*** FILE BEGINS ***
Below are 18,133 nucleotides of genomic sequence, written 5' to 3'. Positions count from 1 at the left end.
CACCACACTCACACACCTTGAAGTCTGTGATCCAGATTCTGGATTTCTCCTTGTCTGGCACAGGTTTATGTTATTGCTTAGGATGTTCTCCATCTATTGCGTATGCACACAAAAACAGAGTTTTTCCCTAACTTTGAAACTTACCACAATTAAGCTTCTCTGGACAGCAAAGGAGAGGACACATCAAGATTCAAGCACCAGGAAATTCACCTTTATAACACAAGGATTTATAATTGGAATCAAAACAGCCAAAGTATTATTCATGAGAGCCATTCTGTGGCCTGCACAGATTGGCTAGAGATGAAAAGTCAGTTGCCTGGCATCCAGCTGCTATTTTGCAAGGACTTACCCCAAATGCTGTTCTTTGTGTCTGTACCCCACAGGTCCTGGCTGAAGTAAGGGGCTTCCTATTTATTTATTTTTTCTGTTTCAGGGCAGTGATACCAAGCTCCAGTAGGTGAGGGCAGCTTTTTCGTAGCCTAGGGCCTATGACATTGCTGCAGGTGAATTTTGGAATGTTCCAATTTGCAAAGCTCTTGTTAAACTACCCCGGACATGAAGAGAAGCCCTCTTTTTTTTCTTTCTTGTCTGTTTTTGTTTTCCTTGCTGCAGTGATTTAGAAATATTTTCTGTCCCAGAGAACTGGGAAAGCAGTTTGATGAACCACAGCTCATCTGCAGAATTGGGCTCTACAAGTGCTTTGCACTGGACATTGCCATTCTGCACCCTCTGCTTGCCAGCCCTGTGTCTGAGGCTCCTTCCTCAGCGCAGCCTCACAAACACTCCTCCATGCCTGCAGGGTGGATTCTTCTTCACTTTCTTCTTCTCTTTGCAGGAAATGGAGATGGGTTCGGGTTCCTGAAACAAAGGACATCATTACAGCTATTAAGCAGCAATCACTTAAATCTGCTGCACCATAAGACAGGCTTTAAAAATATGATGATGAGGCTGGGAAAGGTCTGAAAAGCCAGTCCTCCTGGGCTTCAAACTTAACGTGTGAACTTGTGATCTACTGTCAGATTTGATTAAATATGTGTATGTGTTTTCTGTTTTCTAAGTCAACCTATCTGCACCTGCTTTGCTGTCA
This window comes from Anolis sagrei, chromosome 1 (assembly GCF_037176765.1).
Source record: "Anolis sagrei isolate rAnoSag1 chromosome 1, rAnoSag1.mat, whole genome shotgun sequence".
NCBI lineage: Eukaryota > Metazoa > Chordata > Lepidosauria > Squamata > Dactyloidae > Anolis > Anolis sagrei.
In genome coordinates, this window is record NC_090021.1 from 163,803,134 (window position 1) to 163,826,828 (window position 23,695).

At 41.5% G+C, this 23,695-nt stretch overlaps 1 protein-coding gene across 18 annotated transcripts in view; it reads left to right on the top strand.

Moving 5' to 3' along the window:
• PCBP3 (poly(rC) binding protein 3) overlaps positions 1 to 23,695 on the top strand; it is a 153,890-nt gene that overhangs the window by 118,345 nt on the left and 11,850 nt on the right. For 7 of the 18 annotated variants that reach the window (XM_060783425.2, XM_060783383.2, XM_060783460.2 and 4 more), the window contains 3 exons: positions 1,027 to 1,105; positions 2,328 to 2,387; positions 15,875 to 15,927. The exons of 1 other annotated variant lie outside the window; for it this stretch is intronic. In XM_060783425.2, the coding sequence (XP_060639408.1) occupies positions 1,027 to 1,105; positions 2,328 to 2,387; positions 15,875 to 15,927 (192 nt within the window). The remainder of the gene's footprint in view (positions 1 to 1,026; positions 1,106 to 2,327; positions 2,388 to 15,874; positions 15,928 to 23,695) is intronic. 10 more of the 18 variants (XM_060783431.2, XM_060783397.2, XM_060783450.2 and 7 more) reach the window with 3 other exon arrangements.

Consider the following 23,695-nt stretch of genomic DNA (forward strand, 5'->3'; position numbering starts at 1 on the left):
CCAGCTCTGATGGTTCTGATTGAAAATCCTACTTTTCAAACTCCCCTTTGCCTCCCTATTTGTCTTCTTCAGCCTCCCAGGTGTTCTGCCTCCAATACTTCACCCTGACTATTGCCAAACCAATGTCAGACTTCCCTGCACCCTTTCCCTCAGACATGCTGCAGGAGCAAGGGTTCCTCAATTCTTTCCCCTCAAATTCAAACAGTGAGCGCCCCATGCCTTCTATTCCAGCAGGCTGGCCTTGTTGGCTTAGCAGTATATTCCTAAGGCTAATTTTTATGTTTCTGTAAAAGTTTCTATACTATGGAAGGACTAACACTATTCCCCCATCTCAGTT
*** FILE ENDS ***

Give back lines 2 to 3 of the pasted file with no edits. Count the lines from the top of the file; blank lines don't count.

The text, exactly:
CACCACACTCACACACCTTGAAGTCTGTGATCCAGATTCTGGATTTCTCCTTGTCTGGCACAGGTTTATGTTATTGCTTAGGATGTTCTCCATCTATTGCGTATGCACACAAAAACAGAGTTTTTCCCTAACTTTGAAACTTACCACAATTAAGCTTCTCTGGACAGCAAAGGAGAGGACACATCAAGATTCAAGCACCAGGAAATTCACCTTTATAACACAAGGATTTATAATTGGAATCAAAACAGCCAAAGTATTATTCATGAGAGCCATTCTGTGGCCTGCACAGATTGGCTAGAGATGAAAAGTCAGTTGCCTGGCATCCAGCTGCTATTTTGCAAGGACTTACCCCAAATGCTGTTCTTTGTGTCTGTACCCCACAGGTCCTGGCTGAAGTAAGGGGCTTCCTATTTATTTATTTTTTCTGTTTCAGGGCAGTGATACCAAGCTCCAGTAGGTGAGGGCAGCTTTTTCGTAGCCTAGGGCCTATGACATTGCTGCAGGTGAATTTTGGAATGTTCCAATTTGCAAAGCTCTTGTTAAACTACCCCGGACATGAAGAGAAGCCCTCTTTTTTTTCTTTCTTGTCTGTTTTTGTTTTCCTTGCTGCAGTGATTTAGAAATATTTTCTGTCCCAGAGAACTGGGAAAGCAGTTTGATGAACCACAGCTCATCTGCAGAATTGGGCTCTACAAGTGCTTTGCACTGGACATTGCCATTCTGCACCCTCTGCTTGCCAGCCCTGTGTCTGAGGCTCCTTCCTCAGCGCAGCCTCACAAACACTCCTCCATGCCTGCAGGGTGGATTCTTCTTCACTTTCTTCTTCTCTTTGCAGGAAATGGAGATGGGTTCGGGTTCCTGAAACAAAGGACATCATTACAGCTATTAAGCAGCAATCACTTAAATCTGCTGCACCATAAGACAGGCTTTAAAAATATGATGATGAGGCTGGGAAAGGTCTGAAAAGCCAGTCCTCCTGGGCTTCAAACTTAACGTGTGAACTTGTGATCTACTGTCAGATTTGATTAAATATGTGTATGTGTTTTCTGTTTTCTAAGTCAACCTATCTGCACCTGCTTTGCTGTCA
This window comes from Anolis sagrei, chromosome 1 (assembly GCF_037176765.1).